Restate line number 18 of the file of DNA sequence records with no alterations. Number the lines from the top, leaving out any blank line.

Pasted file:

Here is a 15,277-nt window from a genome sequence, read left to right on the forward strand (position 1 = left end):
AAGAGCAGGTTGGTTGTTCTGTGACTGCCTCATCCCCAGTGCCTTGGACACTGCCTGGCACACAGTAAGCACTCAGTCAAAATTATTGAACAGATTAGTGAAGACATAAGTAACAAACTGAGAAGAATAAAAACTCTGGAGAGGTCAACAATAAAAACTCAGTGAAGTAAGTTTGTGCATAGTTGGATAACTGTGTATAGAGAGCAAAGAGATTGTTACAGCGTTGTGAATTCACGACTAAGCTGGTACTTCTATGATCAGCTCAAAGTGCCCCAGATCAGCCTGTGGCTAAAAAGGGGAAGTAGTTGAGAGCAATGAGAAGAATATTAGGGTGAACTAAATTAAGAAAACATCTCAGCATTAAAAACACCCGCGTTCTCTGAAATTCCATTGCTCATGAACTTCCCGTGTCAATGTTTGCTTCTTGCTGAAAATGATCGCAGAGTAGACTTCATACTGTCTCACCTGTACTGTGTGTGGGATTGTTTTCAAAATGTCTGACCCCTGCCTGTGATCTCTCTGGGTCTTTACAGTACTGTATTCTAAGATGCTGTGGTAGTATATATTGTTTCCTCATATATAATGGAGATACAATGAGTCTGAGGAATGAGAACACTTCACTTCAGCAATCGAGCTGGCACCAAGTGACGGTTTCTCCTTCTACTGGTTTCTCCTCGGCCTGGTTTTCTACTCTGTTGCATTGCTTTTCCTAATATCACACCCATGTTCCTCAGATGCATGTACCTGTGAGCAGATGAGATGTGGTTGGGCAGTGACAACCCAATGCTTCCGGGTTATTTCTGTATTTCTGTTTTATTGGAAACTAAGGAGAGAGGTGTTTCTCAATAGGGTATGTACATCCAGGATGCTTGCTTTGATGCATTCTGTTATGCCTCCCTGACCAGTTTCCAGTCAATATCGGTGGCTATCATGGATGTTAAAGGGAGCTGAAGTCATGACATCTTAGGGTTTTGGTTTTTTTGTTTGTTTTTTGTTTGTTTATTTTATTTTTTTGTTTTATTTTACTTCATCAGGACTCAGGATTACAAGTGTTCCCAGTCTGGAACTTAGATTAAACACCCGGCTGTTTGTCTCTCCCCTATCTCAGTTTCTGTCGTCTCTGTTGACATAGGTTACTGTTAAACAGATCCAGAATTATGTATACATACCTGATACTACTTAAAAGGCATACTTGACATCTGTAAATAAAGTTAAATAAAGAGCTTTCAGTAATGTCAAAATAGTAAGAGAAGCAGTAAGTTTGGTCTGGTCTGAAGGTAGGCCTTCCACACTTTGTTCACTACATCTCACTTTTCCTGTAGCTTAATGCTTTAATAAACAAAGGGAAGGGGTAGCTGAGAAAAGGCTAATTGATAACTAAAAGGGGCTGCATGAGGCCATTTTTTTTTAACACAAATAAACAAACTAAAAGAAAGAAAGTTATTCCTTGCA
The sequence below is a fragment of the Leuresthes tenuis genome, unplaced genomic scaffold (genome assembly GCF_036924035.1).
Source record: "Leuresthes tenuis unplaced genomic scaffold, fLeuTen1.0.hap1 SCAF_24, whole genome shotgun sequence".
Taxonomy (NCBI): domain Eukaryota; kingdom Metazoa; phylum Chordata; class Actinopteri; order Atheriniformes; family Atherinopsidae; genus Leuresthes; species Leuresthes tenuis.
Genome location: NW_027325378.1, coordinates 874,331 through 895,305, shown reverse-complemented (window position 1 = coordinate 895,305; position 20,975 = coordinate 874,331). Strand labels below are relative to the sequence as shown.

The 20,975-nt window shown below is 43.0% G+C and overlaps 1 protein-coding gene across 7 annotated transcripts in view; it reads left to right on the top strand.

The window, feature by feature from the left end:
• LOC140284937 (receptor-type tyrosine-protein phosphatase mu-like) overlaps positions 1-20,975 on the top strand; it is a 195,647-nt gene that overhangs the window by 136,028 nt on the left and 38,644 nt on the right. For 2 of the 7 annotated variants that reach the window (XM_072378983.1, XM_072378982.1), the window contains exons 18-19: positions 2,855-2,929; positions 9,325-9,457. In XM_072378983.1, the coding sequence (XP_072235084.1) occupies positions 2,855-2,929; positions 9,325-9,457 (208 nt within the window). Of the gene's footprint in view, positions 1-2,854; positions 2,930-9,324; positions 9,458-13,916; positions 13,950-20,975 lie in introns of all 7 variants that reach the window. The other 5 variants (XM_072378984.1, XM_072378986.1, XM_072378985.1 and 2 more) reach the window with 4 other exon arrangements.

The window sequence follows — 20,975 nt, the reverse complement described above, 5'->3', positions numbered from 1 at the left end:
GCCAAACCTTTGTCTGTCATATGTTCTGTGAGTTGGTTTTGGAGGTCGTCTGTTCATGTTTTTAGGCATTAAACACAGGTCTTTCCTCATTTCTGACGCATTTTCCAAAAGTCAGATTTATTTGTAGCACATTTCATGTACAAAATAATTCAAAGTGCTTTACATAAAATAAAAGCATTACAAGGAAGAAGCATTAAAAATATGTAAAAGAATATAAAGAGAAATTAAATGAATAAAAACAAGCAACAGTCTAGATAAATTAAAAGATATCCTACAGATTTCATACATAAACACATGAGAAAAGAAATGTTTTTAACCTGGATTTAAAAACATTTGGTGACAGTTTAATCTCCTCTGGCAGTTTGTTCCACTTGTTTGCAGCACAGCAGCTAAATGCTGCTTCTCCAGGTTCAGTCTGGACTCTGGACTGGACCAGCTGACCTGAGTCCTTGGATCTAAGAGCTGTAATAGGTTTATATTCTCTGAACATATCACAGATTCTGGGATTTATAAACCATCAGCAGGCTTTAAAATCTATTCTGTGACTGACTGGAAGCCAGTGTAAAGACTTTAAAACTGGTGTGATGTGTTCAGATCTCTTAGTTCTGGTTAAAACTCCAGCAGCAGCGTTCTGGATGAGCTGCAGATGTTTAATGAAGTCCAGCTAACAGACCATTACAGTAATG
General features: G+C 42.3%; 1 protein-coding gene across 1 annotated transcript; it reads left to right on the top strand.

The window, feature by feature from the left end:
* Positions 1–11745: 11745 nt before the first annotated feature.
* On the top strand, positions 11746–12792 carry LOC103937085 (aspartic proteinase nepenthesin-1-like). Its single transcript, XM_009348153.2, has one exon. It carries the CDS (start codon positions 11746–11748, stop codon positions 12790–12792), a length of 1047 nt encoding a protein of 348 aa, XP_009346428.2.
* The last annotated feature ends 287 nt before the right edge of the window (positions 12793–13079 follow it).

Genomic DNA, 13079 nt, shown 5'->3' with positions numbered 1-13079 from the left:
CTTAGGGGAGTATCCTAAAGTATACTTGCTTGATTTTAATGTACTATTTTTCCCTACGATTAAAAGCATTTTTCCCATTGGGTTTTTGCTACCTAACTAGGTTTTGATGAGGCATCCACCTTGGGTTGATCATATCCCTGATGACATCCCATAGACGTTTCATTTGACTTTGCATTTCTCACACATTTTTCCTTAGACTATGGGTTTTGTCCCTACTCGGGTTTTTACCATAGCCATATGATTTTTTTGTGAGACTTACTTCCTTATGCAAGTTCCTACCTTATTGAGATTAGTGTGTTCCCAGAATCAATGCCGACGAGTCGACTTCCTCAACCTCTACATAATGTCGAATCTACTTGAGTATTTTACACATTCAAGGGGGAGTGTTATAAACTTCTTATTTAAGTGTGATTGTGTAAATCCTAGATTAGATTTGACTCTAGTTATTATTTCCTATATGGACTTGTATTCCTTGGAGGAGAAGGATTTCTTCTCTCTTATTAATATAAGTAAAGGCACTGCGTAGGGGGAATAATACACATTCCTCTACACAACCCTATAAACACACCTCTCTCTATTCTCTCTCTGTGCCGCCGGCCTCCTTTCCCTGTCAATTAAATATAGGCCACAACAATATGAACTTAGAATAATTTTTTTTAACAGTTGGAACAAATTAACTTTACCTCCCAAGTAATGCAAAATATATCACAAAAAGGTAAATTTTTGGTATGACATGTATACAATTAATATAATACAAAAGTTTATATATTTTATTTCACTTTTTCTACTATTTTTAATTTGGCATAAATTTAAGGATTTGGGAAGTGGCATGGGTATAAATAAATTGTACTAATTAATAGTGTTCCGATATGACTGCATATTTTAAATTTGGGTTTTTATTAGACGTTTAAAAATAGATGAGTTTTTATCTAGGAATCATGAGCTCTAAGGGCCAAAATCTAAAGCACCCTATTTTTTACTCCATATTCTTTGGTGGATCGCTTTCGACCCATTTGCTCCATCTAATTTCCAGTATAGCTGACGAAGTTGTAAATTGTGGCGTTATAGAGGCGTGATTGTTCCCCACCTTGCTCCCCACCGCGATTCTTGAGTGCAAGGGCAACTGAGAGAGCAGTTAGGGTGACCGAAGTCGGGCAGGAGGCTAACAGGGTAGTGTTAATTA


CTTAGGGGAGTATCCTAAAGTATACTTGCTTGATTTTAATGTACTATTTTTCCCTACGATTAAAAGCATTTTTCCCATTGGGTTTTTGCTACCTAACTAGGTTTTGATGAGGCATCCACCTTGGGTTGATCATATCCCTGATGACATCCCATAGACGTTTCATTTGACTTTGCATTTCTCACACATTTTTCCTTAGACTATGGGTTTTGTCCCTACTCGGGTTTTTACCATAGCCATATGATTTTTTTGTGAGACTTACTTCCTTATGCAAGTTCCTACCTTATTGAGATTAGTGTGTTCCCAGAATCAATGCCGACGAGTCGACTTCCTCAACCTCTACATAATGTCGAATCTACTTGAGTATTTTACACATTCAAGGGGGAGTGTTATAAACTTCTTATTTAAGTGTGATTGTGTAAATCCTAGATTAGATTTGACTCTAGTTATTATTTCCTATATGGACTTGTATTCCTTGGAGGAGAAGGATTTCTTCTCTCTTATTAATATAAGTAAAGGCACTGCGTAGGGGGAATAATACACATTCCTCTACACAACCCTATAAACACACCTCTCTCTATTCTCTCTCTGTGCCGCCGGCCTCCTTTCCCTGTCAATTAAATATAGGCCACAACAATATGAACTTAGAATAATTTTTTTTAACAGTTGGAACAAATTAACTTTACCTCCCAAGTAATGCAAAATATATCACAAAAAGGTAAATTTTTGGTATGACATGTATACAATTAATATAATACAAAAGTTTATATATTTTATTTCACTTTTTCTACTATTTTTAATTTGGCATAAATTTAAGGATTTGGGAAGTGGCATGGGTATAAATAAATTGTACTAATTAATAGTGTTCCGATATGACTGCATATTTTAAATTTGGGTTTTTATTAGACGTTTAAAAATAGATGAGTTTTTATCTAGGAATCATGAGCTCTAAGGGCCAAAATCTAAAGCACCCTATTTTTTACTCCATATTCTTTGGTGGATCGCTTTCGACCCATTTGCTCCATCTAATTTCCAGTATAGCTGACGAAGTTGTAAATTGTGGCGTTATAGAGGCGTGATTGTTCCCCACCTTGCTCCCCACCGCGATTCTTGAGTGCAAGGGCAACTGAGAGAGCAGTTAGGGTGACCGAAGTCGGGCAGGAGGCTAACAGGGTAGTGTTAATTA